Why was the turnout for the California primary so low, and what might the results predict about voting trends for November? Watch Gary Lane's On the Homefront interview with Tom Del Beccaro for some insights.
For months, members of the national news media cited various public opinion polls predicting voters would likely reject Donald Trump's policies, that a blue wave would arrive in November.
They said Democrats would likely retake a majority in the US House of Representatives and pick up seats and reduce the Republican majority in the US Senate.
Some early generic congressional candidate surveys found people preferred Democratic candidates by as much as 18 percent over Republicans.
More recently, polls have tightened and have predicted a much closer fall election.
So, what are political observers learning about blue or red waves now that the votes have been counted in California's "jungle" primary?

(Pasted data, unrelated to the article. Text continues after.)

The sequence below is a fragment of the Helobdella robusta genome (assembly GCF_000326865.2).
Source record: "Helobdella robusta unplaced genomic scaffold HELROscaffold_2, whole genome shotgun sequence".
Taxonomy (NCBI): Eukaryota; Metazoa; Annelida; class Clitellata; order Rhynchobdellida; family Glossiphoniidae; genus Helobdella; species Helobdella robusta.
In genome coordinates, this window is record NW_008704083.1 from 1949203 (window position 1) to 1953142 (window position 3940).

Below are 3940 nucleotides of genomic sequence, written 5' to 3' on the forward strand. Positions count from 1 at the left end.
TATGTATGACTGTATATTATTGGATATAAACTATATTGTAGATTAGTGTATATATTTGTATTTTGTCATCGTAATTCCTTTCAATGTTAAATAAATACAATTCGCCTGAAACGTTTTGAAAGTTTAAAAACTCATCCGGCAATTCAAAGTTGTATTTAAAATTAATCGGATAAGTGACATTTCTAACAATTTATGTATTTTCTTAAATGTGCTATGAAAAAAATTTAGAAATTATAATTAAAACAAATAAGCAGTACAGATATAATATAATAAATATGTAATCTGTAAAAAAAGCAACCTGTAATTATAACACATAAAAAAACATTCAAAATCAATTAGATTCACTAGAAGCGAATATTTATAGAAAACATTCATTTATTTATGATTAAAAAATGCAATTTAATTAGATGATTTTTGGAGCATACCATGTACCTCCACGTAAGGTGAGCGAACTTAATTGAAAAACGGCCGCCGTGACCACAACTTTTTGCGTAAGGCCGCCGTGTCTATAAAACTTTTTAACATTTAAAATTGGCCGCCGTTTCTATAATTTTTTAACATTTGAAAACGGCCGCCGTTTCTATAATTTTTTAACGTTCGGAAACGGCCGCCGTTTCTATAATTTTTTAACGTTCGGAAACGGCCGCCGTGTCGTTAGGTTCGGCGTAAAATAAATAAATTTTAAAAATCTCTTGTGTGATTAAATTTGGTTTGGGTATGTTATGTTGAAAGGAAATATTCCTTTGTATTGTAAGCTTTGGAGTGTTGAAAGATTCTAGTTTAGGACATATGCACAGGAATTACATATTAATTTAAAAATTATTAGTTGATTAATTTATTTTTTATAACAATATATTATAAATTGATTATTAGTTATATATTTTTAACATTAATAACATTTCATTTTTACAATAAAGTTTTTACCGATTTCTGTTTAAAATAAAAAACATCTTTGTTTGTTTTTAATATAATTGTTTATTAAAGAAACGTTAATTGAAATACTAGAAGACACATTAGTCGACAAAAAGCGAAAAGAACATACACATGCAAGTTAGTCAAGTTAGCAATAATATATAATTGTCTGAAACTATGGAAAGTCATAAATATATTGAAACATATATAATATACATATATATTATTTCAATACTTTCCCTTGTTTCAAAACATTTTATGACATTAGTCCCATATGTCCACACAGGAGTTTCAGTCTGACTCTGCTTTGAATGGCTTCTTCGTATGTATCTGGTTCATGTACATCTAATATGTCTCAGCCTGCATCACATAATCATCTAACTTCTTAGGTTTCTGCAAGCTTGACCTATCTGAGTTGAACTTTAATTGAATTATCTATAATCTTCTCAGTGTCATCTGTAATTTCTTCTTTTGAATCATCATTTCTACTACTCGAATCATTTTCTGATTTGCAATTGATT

Radio/ TV commentator and author of the book The Divided Era, Thomas Del Beccaro says the state is considered the center of American resistance to Trump, yet voters did not demonstrate anger or overwhelming disapproval of the president's policies.
"California if any place on earth should have been the blue wave place, right? You had what they said would be an angry Latino vote and Nancy Pelosi et. al, were concentrating on seven seats that Hillary won that they said they'd be able to flip," Del Beccaro explained.
In California's primary, the top two vote getters—regardless of party affiliation—run off against each other in November. Republicans won the majority of the vote in six of those seven seats.
"Not only that, the Republicans recalled the sitting state Democrat senator and replaced him with a Republican," said the former California Republican Party Chairman.
"And so, the big splash, the big wave didn't happen here. In fact, they had two statewide, famous Latino candidates who did really poorly."
Del Beccaro said a predicted wave of angry Latino voters, upset over Trump's immigration policy, actually failed to show up at the polls. Overall, voter turnout for the California primary reached only 22%.